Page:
Since one of the major selling points in favor of home ownership, for the last 60 years, has been its lower cost compared to renting, the current numbers should give buyers great pause! 


The first four methods of looking at price versus value used data for the entire country, so they represent a broad average. Since these calculations suggest that the average residential property needs to undergo a price correction of 35-50%, to be fairly valued again, it is not difficult to make the case that the recent housing market meets the criterion to be considered a bubble, AND that properties in the hottest areas (California, Arizona, Nevada, Florida, and the Northeast) are at risk of even larger corrections!

Price corrections after the peak in real estate bubbles are always slow in coming, because many sellers react by holding out for unrealistic prices, for long periods of time, or simply withdraw properties for sale, hoping for a better market in the future. Some areas are already showing significant price declines, but in others the primary evidence that the bubble has topped, is the falling number of sales, and the rising inventory of properties for sale.


Post-Bubble Fallout

Foreclosures:
Foreclosures have more than doubled over the past 12 months. There were 1.2 million foreclosure fillings in 2006, up 42% from 2005. August 2007 saw 243,947 foreclosures, up 115% from August 2006; on a pace to see more than 2 million foreclosures in 2007.


Vacant Housing Units:
The number of vacant housing units, as a percentage of the total number of housing units, has been climbing since its 8.11% low in 1976. By 2006, the percentage had reached 13.20%, an increase of 63%! In 2Q 2007, there were 17,370,000 vacant housing units, or 13.61% of the total number!



Leverage:
After WWII, most houses had relatively small mortgages, so there was very little debt and leverage in the residential sector. The amount of leverage more than doubled by 1965, where it plateaued at about 30-35% for two decades. By 1990, the amount of leverage finally exceeded the 1965 high, and it has now climbed to three times the amount that it was in 1945!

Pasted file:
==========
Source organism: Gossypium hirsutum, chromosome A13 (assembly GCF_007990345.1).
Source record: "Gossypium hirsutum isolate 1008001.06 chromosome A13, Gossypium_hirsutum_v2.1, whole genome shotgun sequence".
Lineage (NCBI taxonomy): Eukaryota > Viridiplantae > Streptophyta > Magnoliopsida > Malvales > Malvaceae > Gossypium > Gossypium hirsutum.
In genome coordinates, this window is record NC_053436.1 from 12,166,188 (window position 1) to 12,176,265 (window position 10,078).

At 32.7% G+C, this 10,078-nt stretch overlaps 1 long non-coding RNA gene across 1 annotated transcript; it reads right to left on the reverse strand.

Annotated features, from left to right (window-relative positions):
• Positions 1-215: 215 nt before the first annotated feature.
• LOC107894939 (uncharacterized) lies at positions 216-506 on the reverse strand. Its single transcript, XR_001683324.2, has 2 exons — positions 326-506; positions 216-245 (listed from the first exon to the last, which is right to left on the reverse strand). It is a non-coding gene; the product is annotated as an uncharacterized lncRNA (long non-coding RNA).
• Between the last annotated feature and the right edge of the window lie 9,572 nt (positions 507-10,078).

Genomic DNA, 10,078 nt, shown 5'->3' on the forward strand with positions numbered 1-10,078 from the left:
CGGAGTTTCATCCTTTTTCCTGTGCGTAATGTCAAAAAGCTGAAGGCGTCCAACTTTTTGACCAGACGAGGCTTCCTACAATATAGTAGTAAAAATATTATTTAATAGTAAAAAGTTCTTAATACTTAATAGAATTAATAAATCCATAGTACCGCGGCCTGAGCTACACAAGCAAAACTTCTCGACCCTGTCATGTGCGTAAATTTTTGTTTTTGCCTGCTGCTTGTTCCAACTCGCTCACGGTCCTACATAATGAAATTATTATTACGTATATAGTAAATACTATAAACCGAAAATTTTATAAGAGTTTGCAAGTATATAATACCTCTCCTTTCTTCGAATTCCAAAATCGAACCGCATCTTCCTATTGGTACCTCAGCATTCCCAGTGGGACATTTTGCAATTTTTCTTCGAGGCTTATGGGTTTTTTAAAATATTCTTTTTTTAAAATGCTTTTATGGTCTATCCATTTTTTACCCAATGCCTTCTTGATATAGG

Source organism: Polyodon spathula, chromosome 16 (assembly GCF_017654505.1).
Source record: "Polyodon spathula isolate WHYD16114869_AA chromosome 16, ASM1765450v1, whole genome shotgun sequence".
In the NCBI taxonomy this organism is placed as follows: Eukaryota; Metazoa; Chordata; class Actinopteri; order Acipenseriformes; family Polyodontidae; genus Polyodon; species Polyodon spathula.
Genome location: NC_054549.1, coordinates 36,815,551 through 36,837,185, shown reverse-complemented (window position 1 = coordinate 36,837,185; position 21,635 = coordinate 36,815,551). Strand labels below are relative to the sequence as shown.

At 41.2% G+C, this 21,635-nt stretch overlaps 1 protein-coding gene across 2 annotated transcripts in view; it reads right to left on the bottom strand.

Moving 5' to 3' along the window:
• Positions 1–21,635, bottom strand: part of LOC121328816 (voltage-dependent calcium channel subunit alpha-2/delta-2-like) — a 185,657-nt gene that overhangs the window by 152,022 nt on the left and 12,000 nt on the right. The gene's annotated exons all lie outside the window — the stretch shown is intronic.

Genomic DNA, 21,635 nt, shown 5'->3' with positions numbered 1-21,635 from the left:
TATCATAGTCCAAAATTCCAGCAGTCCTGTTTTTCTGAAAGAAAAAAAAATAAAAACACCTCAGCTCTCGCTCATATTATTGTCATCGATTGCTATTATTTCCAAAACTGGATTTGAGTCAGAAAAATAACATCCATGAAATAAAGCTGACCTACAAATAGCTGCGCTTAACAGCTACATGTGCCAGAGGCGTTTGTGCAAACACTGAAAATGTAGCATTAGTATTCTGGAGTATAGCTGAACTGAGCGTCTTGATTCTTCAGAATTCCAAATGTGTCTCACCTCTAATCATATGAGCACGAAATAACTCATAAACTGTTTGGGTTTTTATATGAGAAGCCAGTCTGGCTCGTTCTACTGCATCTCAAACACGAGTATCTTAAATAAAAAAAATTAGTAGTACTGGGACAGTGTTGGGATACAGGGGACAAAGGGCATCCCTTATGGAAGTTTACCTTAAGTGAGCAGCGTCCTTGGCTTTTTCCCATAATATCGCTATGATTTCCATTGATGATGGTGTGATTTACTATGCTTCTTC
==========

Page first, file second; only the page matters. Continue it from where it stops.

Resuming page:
Although these figures only represent the average amount of leverage on a residential housing unit, today, many housing units have far more than 47% of their value mortgaged. Those owners with 90-100% leverage will be the ones most likely to be forced to sell in the current market.


Median Existing Home Prices:
Prices stalled in June 2005, and have moved sideways for the last two years. Year-over-Year prices changes began to turn negative in August 2006.


Existing Homes For Sale:
The inventory of existing homes for sale has almost doubled during this period.


Existing Homes - Months Supply of Inventory:
The number of existing homes for sale divided by the sales rate yields the number of months supply of inventory. This indicator is growing even faster than the actual number of homes for sale.

Data going back to 1999 shows that inventory held between 4 and 5 months of supply, until the recent surge.


Median New Home Prices:
Prices formed a top in April 2006, but then pushed to a new high in March 2007. Since then, they have declined 14%! This data should overstate the true level of prices, because they do not reflect the significant incentives that have been part of new home sales since the 2005 top.


New Homes For Sale:
The number of new homes for sale peaked at 570,000 in August 2006, but it has remained very high at 531,000 in August 2007.


New Homes - Months Supply of Inventory:
The months supply of inventory has doubled over this period!

Data going back to 1999 shows that inventory held between 4 and 5 months of supply, until the recent surge.


Housing Market Index:
This index is a sentiment gage measuring the optimism or pessimism that homebuilders have towards the housing market.
It was very surprising to find that home builder sentiment did not meet, or exceed, its 1998 all-time high during the peak of the real estate bubble, in 2005. Why weren't they more optimistic at that time? It is also interesting to note that, in September 2007, pessimism equaled its previous all-time low, at this early stage in the decline.


Housing Units Completed:
This chart shows that the previous 7-9 year building cycles were "skipped" after the 1991 bottom, in favor of 15 years of uninterrupted growth! Even with the current over supply, developers are still building at a pace to create 1.5 million more units in 2007, according to data from January through August.
Source: Census Bureau

Since the HMI shows that home builders are well aware of how bad the market is, it appears that the only reason they are still building is because most of them could not survive very long, if they cut their output to the current demand. Many would like to sell most of the land that they bought near the peak, but with few buyers of raw land, the only chance that they have of unloading their property is by building on it!

These forces are just adding to the glut of supply on the market.